Rick Cecil, co-founder of ruzuku, shares his experiences in the first week of the Triangle Startup Factory.
Eight weeks ago, my furnace stopped working. Six weeks ago, my water heater started leaking. Four weeks ago, a pipe burst in my bathroom. (I still have a hole in my wall from the repairs.) Two weeks ago, my dishwasher stopped working.
Bad things come in threes? I wish the bad things had stopped at three.
When you’re an entrepreneur, these things bring an added level of stress. Not only are you stealing time from your company to deal with contractors and replacement parts, but you look at the bills you’re collecting and wondering why you’re not working at a big company for a larger salary.
But you turn back to the work, doing all the things that must be done to keep the company running — all the things that you hope turn the company into a thriving business. So it’s pretty amazing when someone comes along and not only tells you that they believe we’re on to something, but invests their time and money into the company.
We applied to Triangle Startup Factory three weeks ago. In fact, we did our pitch while I was in Florida on the first vacation I’d taken in over 10 years. The pitch worked — I don’t even think Chris or Dave even realized I was on vacation at the time — and we were accepted into TSF.
So, last Sunday, I left my wife and kids behind (amidst all the chaos of a house that seemed to be falling down around our ears) to start a three month stint in the Triangle Startup Factory.
Monday morning found most of the members of the ruzuku team sitting around a conference table with four other startups — all of us learning how dramatically our lives were about to change — learning not just how fast we had to run to keep up, but how fast we’d need to run if we wanted to win.
They weren’t kidding. The first week was a blur.
The first part of the week, Abe and I spent refining our elevator pitch. I’d like to think that two years of working on ruzuku meant that our elevator pitch was perfect, but I’d be lying to you and deluding myself. (And after a week of practice, it’s still not perfect, but it’s much better.)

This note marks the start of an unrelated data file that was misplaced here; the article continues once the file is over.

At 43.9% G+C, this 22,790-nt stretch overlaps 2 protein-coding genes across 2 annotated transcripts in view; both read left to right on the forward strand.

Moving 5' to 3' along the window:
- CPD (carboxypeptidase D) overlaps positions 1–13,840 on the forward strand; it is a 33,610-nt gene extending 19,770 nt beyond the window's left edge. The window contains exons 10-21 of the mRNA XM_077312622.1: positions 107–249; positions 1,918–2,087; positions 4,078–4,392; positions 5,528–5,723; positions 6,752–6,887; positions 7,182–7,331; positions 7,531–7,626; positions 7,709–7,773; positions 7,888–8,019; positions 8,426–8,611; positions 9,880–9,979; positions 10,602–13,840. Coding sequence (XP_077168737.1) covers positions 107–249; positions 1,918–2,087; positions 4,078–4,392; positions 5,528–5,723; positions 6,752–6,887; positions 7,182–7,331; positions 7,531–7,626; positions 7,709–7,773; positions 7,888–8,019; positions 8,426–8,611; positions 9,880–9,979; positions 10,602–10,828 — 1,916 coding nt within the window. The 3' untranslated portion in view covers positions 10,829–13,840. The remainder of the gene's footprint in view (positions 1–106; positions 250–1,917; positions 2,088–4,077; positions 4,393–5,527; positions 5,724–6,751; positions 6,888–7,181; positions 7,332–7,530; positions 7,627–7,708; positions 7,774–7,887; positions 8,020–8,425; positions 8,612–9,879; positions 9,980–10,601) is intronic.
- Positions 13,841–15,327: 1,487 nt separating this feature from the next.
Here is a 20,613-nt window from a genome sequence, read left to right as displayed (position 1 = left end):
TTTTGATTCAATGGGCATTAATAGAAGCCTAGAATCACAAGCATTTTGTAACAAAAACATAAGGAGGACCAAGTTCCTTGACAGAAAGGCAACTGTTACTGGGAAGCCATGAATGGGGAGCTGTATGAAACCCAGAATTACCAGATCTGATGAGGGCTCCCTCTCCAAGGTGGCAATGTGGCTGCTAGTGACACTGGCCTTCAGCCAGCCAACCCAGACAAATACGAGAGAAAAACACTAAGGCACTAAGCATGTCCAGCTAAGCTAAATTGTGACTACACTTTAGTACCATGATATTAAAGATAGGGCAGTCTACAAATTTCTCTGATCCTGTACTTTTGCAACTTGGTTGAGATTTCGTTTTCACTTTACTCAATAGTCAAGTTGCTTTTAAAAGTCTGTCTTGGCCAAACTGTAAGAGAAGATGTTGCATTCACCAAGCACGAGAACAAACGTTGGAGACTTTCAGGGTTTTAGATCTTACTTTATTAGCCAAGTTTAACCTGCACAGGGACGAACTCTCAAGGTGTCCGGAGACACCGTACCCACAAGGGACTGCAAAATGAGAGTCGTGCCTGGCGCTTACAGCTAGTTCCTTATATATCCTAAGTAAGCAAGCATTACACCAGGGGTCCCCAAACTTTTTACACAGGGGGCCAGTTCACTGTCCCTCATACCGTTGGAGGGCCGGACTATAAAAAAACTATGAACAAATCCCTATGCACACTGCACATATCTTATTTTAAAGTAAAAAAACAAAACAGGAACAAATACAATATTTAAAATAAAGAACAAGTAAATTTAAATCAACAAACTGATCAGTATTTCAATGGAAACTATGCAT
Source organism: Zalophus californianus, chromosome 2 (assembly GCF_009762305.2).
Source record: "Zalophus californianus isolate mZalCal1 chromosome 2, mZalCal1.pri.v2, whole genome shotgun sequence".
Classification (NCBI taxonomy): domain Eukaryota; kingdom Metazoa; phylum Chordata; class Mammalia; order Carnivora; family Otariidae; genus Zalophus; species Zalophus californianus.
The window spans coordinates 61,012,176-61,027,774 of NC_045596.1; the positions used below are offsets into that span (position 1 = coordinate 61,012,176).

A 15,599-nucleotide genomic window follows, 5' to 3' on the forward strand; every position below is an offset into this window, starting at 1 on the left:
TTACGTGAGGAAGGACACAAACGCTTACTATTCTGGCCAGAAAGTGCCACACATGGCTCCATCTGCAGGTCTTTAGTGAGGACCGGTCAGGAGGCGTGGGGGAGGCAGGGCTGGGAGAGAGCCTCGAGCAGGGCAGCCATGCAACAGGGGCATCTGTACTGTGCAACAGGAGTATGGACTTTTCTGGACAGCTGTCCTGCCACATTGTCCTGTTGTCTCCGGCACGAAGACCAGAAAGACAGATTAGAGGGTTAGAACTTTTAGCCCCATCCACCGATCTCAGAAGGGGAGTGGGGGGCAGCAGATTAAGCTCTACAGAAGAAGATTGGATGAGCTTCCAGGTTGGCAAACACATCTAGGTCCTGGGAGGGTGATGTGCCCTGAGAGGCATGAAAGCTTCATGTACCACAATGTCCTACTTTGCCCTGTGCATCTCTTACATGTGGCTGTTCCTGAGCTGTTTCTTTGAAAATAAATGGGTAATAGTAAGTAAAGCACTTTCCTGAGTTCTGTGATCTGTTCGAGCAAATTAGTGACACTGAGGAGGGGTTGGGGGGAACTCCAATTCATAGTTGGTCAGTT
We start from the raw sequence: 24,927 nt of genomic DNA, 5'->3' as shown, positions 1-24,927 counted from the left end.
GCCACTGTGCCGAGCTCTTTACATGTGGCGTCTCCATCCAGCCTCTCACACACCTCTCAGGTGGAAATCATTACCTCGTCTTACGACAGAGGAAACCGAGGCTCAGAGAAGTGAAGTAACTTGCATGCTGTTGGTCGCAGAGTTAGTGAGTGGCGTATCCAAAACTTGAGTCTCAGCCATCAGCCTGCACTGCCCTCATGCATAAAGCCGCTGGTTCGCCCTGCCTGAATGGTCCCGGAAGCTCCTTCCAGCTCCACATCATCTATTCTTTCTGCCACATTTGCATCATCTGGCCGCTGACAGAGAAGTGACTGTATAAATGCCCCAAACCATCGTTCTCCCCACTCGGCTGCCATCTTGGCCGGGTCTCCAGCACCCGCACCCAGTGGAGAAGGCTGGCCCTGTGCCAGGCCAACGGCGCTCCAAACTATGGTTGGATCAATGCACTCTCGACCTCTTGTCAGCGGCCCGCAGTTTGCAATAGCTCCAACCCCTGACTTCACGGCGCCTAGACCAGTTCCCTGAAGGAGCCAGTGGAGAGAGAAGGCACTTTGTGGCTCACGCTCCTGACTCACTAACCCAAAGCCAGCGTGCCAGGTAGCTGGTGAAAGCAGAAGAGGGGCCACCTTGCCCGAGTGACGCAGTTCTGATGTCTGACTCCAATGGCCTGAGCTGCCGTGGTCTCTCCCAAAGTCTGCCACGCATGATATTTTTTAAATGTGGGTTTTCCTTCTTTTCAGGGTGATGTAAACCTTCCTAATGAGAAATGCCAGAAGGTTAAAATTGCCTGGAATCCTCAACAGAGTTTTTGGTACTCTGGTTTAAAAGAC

The rest of the week, we spent reviewing our business model — asking questions we’ve asked ourselves a dozen times, but this time we had a fresh pair of eyes looking over our shoulders, pushing and prodding us to come up with the best answer. More importantly, they gave us valuable insight on how to answer these questions in a meaningful way.
We spent a couple of days working on a Business Model Canvas for ruzuku — the first of several iterations, I’m sure — to see how the many different aspects of our business connect. We walked away from the exercise with some new insights into our addressable market and are continuing to explore the possibilities we uncovered.
Wednesday afternoon we met the former CEO of Spring Metrics who had gone through a similar program with Dave in 2010. He had a lot of insight into how to succeed in the program. Mainly: take the time to build relationships with everyone who walks through the TSF doors. (Pro tip: this is how you succeed in life, too.)
Friday we met James Avery, the CEO of Adzerk who had a similar message, but who also had a few insights into our revenue model—some ideas that could have serious impact on how we do business, making it easier to address the multiple verticals we’re after. It’s exciting stuff.
With all the chaos and excitement just getting started, I was a bit disappointed that I had to return home to Illinois. While I missed my wife and my kids, I had just had a hugely productive week working on ruzuku and didn’t want to stop, but there was another reason that I dreaded this trip.
By the time I got home Friday night, the kids were already asleep. Gina was up, though, and we talked into the wee hours of the morning. We talked about the kids and about TSF. We didn’t, though, talk about Foxie, our dog, who had been part of our family since 1999. Foxie had been diagnosed with Cushings Disease at an incredibly young age and who had surprised us all by living to the ripe old age of 14, but who’s body was finally giving out.
Saturday morning, after just a few hours of sleep, I walked my trusted companion one last time, having to hold her back legs up so she could even pee. Alone, I drove her to the vet. Our drive was short and somehow I managed to do it without crying. After the vet administered the anesthesia, she left us alone and I stood there, petting Foxie for 10 minutes until she passed into a deep sleep. I left, unable to remain for the final injection.